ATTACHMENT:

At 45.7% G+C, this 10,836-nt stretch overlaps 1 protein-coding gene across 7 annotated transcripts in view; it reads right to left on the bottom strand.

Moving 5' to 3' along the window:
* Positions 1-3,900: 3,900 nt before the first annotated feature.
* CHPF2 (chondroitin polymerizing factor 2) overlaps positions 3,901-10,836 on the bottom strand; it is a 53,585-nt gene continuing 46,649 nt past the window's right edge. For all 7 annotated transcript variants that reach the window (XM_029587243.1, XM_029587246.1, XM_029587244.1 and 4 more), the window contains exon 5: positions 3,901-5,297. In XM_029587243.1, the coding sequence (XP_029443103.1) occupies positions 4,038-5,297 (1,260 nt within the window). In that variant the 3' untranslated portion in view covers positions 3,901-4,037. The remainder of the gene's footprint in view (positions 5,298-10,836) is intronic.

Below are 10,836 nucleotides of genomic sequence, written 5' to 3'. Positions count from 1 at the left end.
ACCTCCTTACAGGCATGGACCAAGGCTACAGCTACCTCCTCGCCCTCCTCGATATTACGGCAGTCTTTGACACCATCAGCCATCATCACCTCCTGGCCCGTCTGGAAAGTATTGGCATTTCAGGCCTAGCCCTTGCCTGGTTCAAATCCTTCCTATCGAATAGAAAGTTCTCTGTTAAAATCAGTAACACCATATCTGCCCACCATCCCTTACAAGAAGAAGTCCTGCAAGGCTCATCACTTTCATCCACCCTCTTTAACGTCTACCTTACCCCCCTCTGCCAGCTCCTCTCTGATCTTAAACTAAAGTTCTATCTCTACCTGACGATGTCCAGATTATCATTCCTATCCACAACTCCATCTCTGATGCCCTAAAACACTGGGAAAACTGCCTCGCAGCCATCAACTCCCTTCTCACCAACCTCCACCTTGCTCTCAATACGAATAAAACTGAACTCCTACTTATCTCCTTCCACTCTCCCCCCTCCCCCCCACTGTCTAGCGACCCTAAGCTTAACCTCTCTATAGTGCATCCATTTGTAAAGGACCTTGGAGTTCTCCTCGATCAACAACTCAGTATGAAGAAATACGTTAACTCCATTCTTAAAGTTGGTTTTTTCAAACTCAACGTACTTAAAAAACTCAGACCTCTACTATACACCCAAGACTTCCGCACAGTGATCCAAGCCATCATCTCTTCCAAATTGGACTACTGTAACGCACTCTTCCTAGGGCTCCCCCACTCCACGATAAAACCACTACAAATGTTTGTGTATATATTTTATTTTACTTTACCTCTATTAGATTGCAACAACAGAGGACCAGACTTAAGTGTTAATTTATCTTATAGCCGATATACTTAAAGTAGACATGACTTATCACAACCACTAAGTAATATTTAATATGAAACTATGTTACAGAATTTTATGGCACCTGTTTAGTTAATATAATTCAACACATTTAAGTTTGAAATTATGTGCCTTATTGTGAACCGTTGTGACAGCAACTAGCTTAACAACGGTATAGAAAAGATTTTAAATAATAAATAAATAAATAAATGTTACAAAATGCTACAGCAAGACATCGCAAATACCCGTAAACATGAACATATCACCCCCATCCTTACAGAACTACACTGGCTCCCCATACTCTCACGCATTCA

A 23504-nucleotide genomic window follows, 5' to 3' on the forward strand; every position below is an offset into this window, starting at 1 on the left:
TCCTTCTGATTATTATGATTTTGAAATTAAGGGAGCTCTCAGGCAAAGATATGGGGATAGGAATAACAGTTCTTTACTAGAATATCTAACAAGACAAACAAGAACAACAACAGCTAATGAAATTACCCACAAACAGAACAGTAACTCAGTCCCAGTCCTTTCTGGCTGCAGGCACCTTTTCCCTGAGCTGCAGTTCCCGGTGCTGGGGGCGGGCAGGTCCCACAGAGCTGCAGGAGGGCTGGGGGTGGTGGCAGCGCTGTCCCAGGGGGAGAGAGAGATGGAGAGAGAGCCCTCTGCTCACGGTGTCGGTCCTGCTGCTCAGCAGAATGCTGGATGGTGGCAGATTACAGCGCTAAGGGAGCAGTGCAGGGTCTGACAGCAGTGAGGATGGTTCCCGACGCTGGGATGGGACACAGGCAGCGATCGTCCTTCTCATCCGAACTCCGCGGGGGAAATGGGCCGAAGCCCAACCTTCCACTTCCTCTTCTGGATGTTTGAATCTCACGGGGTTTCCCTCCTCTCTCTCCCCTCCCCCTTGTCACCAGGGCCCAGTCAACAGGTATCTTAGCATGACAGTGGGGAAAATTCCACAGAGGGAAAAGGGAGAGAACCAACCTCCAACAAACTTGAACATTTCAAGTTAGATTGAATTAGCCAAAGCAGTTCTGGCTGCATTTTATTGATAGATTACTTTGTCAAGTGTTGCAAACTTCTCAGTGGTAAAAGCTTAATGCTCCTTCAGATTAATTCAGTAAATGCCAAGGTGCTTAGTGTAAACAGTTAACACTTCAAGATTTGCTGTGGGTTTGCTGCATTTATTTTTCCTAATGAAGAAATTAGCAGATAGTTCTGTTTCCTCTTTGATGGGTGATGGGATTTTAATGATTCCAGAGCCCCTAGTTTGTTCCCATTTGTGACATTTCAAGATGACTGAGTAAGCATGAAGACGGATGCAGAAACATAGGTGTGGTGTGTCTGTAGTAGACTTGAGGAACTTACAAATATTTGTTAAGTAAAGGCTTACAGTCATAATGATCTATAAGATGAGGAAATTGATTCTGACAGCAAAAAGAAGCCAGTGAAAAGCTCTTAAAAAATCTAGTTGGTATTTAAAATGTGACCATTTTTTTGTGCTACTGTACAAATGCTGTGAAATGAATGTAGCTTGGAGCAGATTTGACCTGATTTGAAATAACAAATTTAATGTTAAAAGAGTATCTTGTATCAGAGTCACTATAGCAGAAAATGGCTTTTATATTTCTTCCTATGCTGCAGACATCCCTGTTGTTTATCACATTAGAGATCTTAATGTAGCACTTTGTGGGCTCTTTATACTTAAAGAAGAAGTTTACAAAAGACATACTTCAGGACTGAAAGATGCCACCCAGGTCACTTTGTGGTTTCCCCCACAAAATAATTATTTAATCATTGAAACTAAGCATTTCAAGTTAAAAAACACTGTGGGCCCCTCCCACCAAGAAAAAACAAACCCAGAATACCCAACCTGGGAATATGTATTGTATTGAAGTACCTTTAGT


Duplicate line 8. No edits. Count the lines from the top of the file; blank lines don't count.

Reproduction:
TCCTTCTGATTATTATGATTTTGAAATTAAGGGAGCTCTCAGGCAAAGATATGGGGATAGGAATAACAGTTCTTTACTAGAATATCTAACAAGACAAACAAGAACAACAACAGCTAATGAAATTACCCACAAACAGAACAGTAACTCAGTCCCAGTCCTTTCTGGCTGCAGGCACCTTTTCCCTGAGCTGCAGTTCCCGGTGCTGGGGGCGGGCAGGTCCCACAGAGCTGCAGGAGGGCTGGGGGTGGTGGCAGCGCTGTCCCAGGGGGAGAGAGAGATGGAGAGAGAGCCCTCTGCTCACGGTGTCGGTCCTGCTGCTCAGCAGAATGCTGGATGGTGGCAGATTACAGCGCTAAGGGAGCAGTGCAGGGTCTGACAGCAGTGAGGATGGTTCCCGACGCTGGGATGGGACACAGGCAGCGATCGTCCTTCTCATCCGAACTCCGCGGGGGAAATGGGCCGAAGCCCAACCTTCCACTTCCTCTTCTGGATGTTTGAATCTCACGGGGTTTCCCTCCTCTCTCTCCCCTCCCCCTTGTCACCAGGGCCCAGTCAACAGGTATCTTAGCATGACAGTGGGGAAAATTCCACAGAGGGAAAAGGGAGAGAACCAACCTCCAACAAACTTGAACATTTCAAGTTAGATTGAATTAGCCAAAGCAGTTCTGGCTGCATTTTATTGATAGATTACTTTGTCAAGTGTTGCAAACTTCTCAGTGGTAAAAGCTTAATGCTCCTTCAGATTAATTCAGTAAATGCCAAGGTGCTTAGTGTAAACAGTTAACACTTCAAGATTTGCTGTGGGTTTGCTGCATTTATTTTTCCTAATGAAGAAATTAGCAGATAGTTCTGTTTCCTCTTTGATGGGTGATGGGATTTTAATGATTCCAGAGCCCCTAGTTTGTTCCCATTTGTGACATTTCAAGATGACTGAGTAAGCATGAAGACGGATGCAGAAACATAGGTGTGGTGTGTCTGTAGTAGACTTGAGGAACTTACAAATATTTGTTAAGTAAAGGCTTACAGTCATAATGATCTATAAGATGAGGAAATTGATTCTGACAGCAAAAAGAAGCCAGTGAAAAGCTCTTAAAAAATCTAGTTGGTATTTAAAATGTGACCATTTTTTTGTGCTACTGTACAAATGCTGTGAAATGAATGTAGCTTGGAGCAGATTTGACCTGATTTGAAATAACAAATTTAATGTTAAAAGAGTATCTTGTATCAGAGTCACTATAGCAGAAAATGGCTTTTATATTTCTTCCTATGCTGCAGACATCCCTGTTGTTTATCACATTAGAGATCTTAATGTAGCACTTTGTGGGCTCTTTATACTTAAAGAAGAAGTTTACAAAAGACATACTTCAGGACTGAAAGATGCCACCCAGGTCACTTTGTGGTTTCCCCCACAAAATAATTATTTAATCATTGAAACTAAGCATTTCAAGTTAAAAAACACTGTGGGCCCCTCCCACCAAGAAAAAACAAACCCAGAATACCCAACCTGGGAATATGTATTGTATTGAAGTACCTTTAGT